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We asked the Minister of Education and Research whether he would register Turkish, Saudi, or Chinese embassy employees who teach Danish students. He said no. But we will not sit back and just accept Trojan horses at Danish universities, write Morten Messerschmidt and Jens Henrik Thulesen Dahl from the Danish People's Party.
In Denmark, foreign embassy employees can teach at Danish universities. This is not necessarily a problem. But at a time when embassies are playing an increasingly political role, this practice is not entirely unproblematic either. For example, for a period of time, the Turkish embassy monitored Turkish citizens in Denmark and registered their perceived support for, or resistance towards, the incumbent government.
There are similar examples involving other embassies, and therefore, we asked the newly appointed Minister of Higher Education and Science Jesper Petersen, what he thinks about Turkish, Saudi, or Chinese embassy employees teaching Danish students at the country’s universities, and how these types of activities can be monitored.
We received a surprising response from the Minister. He does not think that there is a problem. He cannot even see how this could be a problem. As a result, the universities will have to figure it out for themselves. As long as a teacher is academically qualified, it is a free-for-all – for Turkish, Saudi, and Chinese embassy employees. And if you consider his response to be broader in scope, this would also apply to other embassy employees – including North Korean, Iranian, Russian, or Syrian embassy employees. Even this scenario does not interest the Minister in the slightest.
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His approach is worrying. Knowing what we do about the connection between the Turkish embassy, Turkish mosques, and the government back in Ankara, should we really allow a Turkish embassy employee to teach bachelor students Turkish language and culture at the University of Copenhagen? Free of charge?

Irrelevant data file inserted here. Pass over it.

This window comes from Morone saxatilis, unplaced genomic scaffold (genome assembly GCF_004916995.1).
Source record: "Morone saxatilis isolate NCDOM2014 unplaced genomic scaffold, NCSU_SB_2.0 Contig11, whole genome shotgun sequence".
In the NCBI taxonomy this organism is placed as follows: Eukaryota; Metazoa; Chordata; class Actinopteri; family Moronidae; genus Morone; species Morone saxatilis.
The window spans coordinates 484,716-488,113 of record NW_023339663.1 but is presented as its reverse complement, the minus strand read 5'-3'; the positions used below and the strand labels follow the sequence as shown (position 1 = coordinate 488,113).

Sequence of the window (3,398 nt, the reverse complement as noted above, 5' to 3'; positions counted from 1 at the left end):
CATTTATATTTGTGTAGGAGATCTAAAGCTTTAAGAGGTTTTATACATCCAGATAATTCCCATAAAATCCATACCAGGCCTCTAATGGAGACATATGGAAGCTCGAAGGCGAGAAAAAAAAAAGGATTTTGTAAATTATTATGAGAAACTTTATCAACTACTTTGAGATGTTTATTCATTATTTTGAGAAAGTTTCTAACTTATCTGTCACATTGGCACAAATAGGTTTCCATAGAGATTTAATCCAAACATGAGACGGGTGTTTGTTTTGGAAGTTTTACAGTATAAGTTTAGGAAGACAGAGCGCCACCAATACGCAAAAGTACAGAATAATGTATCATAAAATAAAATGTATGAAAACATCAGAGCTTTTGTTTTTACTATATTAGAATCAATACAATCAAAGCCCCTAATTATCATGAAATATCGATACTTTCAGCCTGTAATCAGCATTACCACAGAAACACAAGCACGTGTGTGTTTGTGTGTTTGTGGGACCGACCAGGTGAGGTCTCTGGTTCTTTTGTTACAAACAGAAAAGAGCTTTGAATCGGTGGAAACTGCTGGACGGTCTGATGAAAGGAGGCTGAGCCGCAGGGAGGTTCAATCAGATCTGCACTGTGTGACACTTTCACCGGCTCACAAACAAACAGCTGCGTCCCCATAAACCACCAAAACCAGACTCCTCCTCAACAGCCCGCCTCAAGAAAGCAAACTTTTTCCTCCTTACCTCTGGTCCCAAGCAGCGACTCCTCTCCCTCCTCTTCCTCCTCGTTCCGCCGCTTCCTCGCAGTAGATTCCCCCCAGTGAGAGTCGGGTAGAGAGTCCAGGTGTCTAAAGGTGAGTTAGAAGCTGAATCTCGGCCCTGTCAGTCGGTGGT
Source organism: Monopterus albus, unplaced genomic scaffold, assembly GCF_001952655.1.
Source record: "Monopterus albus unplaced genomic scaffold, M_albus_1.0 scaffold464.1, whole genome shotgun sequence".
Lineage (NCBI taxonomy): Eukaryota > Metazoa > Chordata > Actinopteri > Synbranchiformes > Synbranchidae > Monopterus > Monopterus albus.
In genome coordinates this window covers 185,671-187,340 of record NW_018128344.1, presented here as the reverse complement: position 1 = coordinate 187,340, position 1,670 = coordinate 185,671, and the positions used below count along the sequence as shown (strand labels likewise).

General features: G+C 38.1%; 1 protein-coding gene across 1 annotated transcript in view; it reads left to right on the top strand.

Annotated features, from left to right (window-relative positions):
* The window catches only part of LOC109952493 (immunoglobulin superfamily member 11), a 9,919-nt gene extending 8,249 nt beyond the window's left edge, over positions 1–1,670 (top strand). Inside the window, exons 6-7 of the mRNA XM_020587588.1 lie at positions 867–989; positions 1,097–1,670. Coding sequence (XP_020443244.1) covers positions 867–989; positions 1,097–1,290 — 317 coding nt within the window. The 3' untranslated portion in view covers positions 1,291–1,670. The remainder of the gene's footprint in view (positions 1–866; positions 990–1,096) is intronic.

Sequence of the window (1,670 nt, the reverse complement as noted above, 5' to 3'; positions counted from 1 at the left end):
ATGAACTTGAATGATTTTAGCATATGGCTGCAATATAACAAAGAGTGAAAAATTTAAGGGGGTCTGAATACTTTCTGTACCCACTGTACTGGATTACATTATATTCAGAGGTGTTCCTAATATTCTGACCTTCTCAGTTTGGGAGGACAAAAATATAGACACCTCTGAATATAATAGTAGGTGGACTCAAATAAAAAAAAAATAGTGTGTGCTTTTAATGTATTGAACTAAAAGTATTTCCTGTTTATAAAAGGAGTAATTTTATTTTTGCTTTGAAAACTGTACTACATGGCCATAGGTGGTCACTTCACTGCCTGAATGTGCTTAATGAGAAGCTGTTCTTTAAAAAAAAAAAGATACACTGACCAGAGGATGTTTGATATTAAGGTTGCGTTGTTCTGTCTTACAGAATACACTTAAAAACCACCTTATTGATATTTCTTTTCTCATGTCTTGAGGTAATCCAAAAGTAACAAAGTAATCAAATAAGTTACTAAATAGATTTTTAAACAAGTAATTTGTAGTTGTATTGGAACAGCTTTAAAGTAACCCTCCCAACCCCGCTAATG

Shouldn’t that set off just a few alarm bells? The Minister is not even willing to register foreign teachers’ primary place of employment, so that the Danish civil service can get an overview of who foreign employees at Danish universities are, and who they work for.
How can universities provide a reliable education when they use teachers who receive the majority of their wages from foreign dictatorships or countries known for industrial espionage? The Minister must be aware that cases of industrial espionage are on the increase, and that a large number of foreign PhD students come to Denmark with scholarships from their home country. This increases the wage pressure on potential Danish PhD students who cannot find employment in competition with the free labour of government-supported researchers from regimes that the Ministry of Foreign Affairs does not always consider to be compatible with Danish core interests.
Does the Minister not see any problem with this at all?
As it stands today, universities have little to no way of sanctioning or preventing the transfer of ground-breaking new knowledge via teachers from hostile nations. This may even include knowledge that can be used in military applications or in industry to create new products and goods that are intended to shift the strategic balance of power from West to East. This knowledge might be instantly leaked to countries that are overtly hostile towards us. Nobody knows. Therefore, political action is needed. And this begins, of course, with the Minister taking a stand.
We do not want to tarnish the professional autonomy of research institutions. Of course not. But we will not tacitly accept that our knowledge society is being undermined. We have a responsibility to our citizens, to our companies, and to our common future to ensure that universities do not accept Trojan horses from foreign embassies, led by foreign governments that we know excel in espionage, and which, using a mixture of pressure and financial incentives, force their most talented young people to spy for them abroad – including in Denmark.
Imagine American physicists travelling to the Soviet Union or Nazi Germany under the guise of research freedom and a desire for professional feedback to exchange knowledge about nuclear physics. It sounds like a joke, but it is naive to imagine that foreign embassies make their employees available for free as an act of kindness.
It is not acceptable for the Minister to simply cling to the life raft of ‘research freedom’ and ‘apolitical research’, while global powers are free to speculate upon our goodwill and gullibility. The Minister must provide a clear set of guidelines. And this cannot happen soon enough.